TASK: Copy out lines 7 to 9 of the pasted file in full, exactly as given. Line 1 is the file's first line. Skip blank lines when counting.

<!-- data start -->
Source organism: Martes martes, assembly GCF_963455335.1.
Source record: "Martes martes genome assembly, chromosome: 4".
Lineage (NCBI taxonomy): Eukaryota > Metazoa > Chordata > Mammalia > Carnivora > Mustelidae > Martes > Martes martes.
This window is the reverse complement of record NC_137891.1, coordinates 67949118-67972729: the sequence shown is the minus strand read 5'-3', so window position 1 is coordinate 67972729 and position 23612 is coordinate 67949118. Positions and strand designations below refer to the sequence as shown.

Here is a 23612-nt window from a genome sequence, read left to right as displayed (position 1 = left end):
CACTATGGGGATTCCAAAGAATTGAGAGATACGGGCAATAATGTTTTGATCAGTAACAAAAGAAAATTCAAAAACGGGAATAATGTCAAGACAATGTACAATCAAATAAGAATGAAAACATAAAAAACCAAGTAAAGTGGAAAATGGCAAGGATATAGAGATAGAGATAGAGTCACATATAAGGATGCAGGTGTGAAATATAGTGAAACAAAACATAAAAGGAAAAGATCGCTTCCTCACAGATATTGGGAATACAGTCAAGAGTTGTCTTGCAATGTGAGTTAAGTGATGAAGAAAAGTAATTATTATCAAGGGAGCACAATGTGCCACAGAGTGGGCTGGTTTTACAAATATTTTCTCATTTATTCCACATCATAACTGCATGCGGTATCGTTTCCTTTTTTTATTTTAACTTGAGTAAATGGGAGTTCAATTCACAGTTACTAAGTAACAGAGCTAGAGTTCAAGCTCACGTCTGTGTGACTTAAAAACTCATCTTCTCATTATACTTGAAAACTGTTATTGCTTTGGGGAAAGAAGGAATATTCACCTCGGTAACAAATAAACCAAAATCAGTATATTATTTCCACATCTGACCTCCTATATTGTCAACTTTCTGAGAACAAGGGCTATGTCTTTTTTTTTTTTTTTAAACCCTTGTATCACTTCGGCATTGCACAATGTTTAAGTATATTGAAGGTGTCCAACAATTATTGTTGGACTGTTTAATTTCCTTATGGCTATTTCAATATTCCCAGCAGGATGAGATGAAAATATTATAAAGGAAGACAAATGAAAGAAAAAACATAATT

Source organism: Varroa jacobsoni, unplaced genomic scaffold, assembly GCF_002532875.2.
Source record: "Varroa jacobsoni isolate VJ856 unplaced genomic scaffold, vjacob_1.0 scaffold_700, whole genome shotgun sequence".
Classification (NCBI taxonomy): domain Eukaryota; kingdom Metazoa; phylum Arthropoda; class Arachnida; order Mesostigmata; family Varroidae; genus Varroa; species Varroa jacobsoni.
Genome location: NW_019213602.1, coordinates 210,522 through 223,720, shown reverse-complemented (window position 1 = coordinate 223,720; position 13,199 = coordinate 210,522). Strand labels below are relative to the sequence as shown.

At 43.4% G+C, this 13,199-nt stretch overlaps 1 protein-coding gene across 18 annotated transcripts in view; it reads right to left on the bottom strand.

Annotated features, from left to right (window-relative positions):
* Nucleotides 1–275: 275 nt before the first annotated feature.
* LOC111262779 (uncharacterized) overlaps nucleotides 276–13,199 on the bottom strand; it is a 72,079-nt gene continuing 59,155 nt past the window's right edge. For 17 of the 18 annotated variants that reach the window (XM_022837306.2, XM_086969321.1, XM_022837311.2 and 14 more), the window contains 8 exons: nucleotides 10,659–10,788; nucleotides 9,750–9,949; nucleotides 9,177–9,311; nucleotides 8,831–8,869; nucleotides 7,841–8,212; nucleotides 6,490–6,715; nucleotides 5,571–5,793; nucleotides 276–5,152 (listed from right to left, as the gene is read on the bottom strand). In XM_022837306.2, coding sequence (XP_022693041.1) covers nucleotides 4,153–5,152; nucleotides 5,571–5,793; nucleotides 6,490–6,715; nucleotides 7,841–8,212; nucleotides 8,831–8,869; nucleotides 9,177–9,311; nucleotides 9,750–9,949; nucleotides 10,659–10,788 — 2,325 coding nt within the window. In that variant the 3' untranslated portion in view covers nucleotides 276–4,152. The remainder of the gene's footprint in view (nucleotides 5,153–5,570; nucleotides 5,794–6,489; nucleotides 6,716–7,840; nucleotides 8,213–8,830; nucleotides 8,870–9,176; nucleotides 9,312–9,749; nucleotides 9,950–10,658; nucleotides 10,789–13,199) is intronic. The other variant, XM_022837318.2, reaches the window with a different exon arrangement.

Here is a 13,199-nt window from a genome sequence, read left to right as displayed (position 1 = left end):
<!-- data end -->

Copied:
Source organism: Varroa jacobsoni, unplaced genomic scaffold, assembly GCF_002532875.2.
Source record: "Varroa jacobsoni isolate VJ856 unplaced genomic scaffold, vjacob_1.0 scaffold_700, whole genome shotgun sequence".
Classification (NCBI taxonomy): domain Eukaryota; kingdom Metazoa; phylum Arthropoda; class Arachnida; order Mesostigmata; family Varroidae; genus Varroa; species Varroa jacobsoni.